Brief is Better
A short and personal letter is permissible for friends and relatives who are rarely seen, but round-robins and pictures of family and pets should be avoided. “When I do write a card for the holidays (I’m not always consistent) I keep the words to minimum. (Maybe that’s not what a writer should say?) The reason being is that I feel like holiday cards do their best work when the art speaks the words for me.” Meredith Resnik, https://writersinnerjourney.com
it’s customary for the husband’s names before the wife, but not compulsory, a less formal address for a family card is simply the surname. In all cases handwrite the address (this is not a mass mail out label moment) and always include the senders address in the top left hand corner of the envelope. “I think it's always important to start a card addressing the person(s) with 'Dear' or 'To' for some reason this has been dropped over the last few years. I also think when you are in a couple/ or a young family to finish with 'With love from ie Chloe & Theo' or 'Chloe, Theo & Family' Chloe Pierre chloepierre.com
- Love? - ‘Love’, ‘With Love’ and ‘Love From’ should be kept for those closest to you and never for business, ‘Best Wishes’ is a more befitting less personal alternative. When signing off for the family it’s usually the father first, then mother and children (still at home and unmarried).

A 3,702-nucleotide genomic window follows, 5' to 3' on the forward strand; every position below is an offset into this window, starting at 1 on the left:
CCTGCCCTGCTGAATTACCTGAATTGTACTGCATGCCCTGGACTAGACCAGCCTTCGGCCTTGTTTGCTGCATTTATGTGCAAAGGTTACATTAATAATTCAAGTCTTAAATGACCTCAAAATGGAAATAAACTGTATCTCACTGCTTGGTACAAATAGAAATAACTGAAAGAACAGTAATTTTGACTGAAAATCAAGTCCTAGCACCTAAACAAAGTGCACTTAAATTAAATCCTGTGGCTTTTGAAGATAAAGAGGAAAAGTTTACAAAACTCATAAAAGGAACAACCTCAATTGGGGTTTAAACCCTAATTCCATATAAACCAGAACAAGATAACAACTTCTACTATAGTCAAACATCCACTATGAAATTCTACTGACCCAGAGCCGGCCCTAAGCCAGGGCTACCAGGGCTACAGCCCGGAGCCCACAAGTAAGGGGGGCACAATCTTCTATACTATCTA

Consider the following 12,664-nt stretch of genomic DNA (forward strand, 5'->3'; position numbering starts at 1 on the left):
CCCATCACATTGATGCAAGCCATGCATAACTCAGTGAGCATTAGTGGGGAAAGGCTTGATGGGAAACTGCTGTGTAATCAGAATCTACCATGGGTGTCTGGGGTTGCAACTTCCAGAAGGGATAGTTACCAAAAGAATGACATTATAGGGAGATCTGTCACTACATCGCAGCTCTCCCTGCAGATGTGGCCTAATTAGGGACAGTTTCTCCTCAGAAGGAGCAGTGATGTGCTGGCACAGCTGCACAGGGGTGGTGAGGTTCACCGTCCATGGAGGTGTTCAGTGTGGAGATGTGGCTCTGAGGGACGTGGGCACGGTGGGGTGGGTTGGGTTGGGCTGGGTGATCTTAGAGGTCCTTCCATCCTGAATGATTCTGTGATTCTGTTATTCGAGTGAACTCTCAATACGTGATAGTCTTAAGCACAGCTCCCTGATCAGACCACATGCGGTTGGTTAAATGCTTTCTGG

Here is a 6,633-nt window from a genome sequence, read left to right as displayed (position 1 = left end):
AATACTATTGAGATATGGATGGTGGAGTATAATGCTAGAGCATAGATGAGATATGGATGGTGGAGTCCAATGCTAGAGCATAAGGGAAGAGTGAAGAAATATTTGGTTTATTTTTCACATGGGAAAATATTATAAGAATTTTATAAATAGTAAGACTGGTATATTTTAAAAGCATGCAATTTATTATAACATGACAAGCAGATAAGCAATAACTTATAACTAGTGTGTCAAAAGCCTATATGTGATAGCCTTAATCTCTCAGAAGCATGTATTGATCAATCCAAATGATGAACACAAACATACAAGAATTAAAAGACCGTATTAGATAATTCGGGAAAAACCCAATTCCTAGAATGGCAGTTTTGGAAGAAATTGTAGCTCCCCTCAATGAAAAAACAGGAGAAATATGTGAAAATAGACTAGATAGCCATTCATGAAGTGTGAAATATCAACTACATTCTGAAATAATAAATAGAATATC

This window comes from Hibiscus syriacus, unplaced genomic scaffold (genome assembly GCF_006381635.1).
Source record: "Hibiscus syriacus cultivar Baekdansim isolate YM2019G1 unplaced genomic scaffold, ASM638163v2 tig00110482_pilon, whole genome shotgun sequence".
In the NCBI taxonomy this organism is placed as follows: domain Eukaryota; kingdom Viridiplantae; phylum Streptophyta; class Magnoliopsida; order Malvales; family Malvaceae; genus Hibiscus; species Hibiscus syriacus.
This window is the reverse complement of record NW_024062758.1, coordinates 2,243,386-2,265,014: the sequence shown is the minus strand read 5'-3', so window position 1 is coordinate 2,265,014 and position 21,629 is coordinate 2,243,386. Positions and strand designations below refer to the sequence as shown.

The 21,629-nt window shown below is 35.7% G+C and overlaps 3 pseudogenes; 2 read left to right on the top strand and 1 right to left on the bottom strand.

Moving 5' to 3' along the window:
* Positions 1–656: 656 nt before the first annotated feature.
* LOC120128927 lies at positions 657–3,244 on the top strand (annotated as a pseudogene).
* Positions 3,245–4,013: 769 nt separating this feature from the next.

- But it’s from both of us? – “ I write all the cards, of course. When I send to his family and friends I address from Him & I, when it's my friends and family, it's from Myself & Him. Just retains a bit of our sense of identity.
- Should I sign off from Tiddles the Cat too? – “My grandparents used to do this and it was adorable but not everyone likes dogs or cats. Rule of thumb if the addressee has a pet - feel free to include a "from the dog/cat" sign off with a wee paw print doodled on. Otherwise just address from the humans.” Simply-Woman.com
Use a Stamp and Post in Time
The ideal time to send a card is the first week of December, no later than the 8th, allowing for the cards arrival in mid-December. With no better way to make that personal impact this holiday season, and give those you love that tingle of excitement when the postman arrives, reach for your pen and get greeting.